In 1985, Boehringer Ingelheim’s first biopharmaceutical, Actilyse, was a glycoprotein. Dr. Michael Schlüter, who has been involved in this field since the beginning, is the head of a department that has grown considerably over the years - as has the production of biopharmaceuticals in Biberach, Germany.

Food with bioactive sugar compounds

Fucus species are also suitable as suppliers of algal polysaccharides. (Photo: Anoxymer GmbH)
Esslingen-based Anoxymer GmbH, has taken a different route, though it is also based on plants. The company investigates the health benefits of plant-derived sugar structures that are consumed with the food we eat. It develops extracts enriched with bioactive polysaccharides. The article “More than just empty calories – polysaccharides in food” deals with the therapeutic and preventive benefits of sugars.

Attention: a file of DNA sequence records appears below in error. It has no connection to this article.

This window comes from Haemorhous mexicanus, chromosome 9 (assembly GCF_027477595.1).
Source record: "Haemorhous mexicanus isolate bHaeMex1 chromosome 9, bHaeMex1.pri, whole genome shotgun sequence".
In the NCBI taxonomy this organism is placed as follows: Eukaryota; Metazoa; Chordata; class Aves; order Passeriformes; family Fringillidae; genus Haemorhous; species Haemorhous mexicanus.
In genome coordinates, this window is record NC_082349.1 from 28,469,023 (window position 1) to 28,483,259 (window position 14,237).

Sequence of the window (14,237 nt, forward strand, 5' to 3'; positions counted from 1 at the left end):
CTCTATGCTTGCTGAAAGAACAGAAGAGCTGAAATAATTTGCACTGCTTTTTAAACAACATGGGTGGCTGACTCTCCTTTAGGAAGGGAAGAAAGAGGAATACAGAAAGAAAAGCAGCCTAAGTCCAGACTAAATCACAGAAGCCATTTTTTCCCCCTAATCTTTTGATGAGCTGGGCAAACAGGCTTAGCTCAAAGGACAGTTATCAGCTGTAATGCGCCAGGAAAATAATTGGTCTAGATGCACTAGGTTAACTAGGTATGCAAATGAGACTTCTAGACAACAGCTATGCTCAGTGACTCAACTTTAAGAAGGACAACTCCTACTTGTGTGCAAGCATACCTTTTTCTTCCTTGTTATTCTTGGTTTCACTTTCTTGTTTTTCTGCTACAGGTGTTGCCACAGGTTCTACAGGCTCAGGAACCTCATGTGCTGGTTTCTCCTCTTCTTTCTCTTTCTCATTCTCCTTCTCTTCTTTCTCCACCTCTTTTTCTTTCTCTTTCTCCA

All glycobiological and glycobiotechnological questions have something in common: the research on these highly-complex sugar molecules is always associated with large amounts of data. These data have to be compiled, administered and processed. Computer-assisted simulations and modeling in the field of glycobiology can only be dealt with using modern bioinformatics methods due to particularly complex relationships. Dr. Claus-Wilhelm von der Lieth of the German Cancer Research Centre (DKFZ) in Heidelberg was a pioneer of glycobioinformatics. His activities are dealt with in the article entitled “Glycobiotechnology: breakthrough for glycomics”.
What is glycobio(techno)logy?